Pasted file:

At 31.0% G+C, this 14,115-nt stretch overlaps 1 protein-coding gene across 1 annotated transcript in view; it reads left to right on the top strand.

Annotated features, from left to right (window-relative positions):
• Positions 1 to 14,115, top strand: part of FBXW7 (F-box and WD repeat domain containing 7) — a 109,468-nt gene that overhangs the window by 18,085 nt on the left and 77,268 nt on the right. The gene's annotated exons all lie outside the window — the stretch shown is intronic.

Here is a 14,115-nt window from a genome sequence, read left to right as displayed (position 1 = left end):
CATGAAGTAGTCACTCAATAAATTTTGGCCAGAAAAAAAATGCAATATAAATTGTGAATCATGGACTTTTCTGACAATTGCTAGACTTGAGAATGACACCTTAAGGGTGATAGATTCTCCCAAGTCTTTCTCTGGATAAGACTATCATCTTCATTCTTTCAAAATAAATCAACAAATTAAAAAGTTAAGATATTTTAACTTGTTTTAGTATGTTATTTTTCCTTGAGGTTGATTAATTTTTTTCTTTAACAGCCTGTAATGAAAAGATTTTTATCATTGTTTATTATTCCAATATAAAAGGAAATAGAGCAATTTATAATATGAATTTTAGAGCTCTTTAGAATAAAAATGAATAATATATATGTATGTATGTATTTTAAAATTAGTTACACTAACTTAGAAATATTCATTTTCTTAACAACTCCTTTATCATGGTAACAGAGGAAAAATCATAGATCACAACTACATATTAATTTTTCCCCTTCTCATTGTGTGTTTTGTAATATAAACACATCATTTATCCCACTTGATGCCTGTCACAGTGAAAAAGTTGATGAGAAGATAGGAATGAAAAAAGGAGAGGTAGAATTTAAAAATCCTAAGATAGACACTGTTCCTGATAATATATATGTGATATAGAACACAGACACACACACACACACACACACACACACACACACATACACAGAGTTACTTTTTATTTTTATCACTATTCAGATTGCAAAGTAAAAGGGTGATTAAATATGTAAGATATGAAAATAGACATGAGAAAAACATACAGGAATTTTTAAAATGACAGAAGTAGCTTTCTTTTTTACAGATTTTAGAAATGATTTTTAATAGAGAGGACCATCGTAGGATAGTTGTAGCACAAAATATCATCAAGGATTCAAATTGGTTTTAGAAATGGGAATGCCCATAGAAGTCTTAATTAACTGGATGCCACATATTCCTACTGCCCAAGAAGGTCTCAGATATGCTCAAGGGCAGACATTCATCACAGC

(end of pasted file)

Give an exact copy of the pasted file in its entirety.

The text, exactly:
At 31.0% G+C, this 14,115-nt stretch overlaps 1 protein-coding gene across 1 annotated transcript in view; it reads left to right on the top strand.

Annotated features, from left to right (window-relative positions):
• Positions 1 to 14,115, top strand: part of FBXW7 (F-box and WD repeat domain containing 7) — a 109,468-nt gene that overhangs the window by 18,085 nt on the left and 77,268 nt on the right. The gene's annotated exons all lie outside the window — the stretch shown is intronic.

Here is a 14,115-nt window from a genome sequence, read left to right as displayed (position 1 = left end):
CATGAAGTAGTCACTCAATAAATTTTGGCCAGAAAAAAAATGCAATATAAATTGTGAATCATGGACTTTTCTGACAATTGCTAGACTTGAGAATGACACCTTAAGGGTGATAGATTCTCCCAAGTCTTTCTCTGGATAAGACTATCATCTTCATTCTTTCAAAATAAATCAACAAATTAAAAAGTTAAGATATTTTAACTTGTTTTAGTATGTTATTTTTCCTTGAGGTTGATTAATTTTTTTCTTTAACAGCCTGTAATGAAAAGATTTTTATCATTGTTTATTATTCCAATATAAAAGGAAATAGAGCAATTTATAATATGAATTTTAGAGCTCTTTAGAATAAAAATGAATAATATATATGTATGTATGTATTTTAAAATTAGTTACACTAACTTAGAAATATTCATTTTCTTAACAACTCCTTTATCATGGTAACAGAGGAAAAATCATAGATCACAACTACATATTAATTTTTCCCCTTCTCATTGTGTGTTTTGTAATATAAACACATCATTTATCCCACTTGATGCCTGTCACAGTGAAAAAGTTGATGAGAAGATAGGAATGAAAAAAGGAGAGGTAGAATTTAAAAATCCTAAGATAGACACTGTTCCTGATAATATATATGTGATATAGAACACAGACACACACACACACACACACACACACACACACACATACACAGAGTTACTTTTTATTTTTATCACTATTCAGATTGCAAAGTAAAAGGGTGATTAAATATGTAAGATATGAAAATAGACATGAGAAAAACATACAGGAATTTTTAAAATGACAGAAGTAGCTTTCTTTTTTACAGATTTTAGAAATGATTTTTAATAGAGAGGACCATCGTAGGATAGTTGTAGCACAAAATATCATCAAGGATTCAAATTGGTTTTAGAAATGGGAATGCCCATAGAAGTCTTAATTAACTGGATGCCACATATTCCTACTGCCCAAGAAGGTCTCAGATATGCTCAAGGGCAGACATTCATCACAGC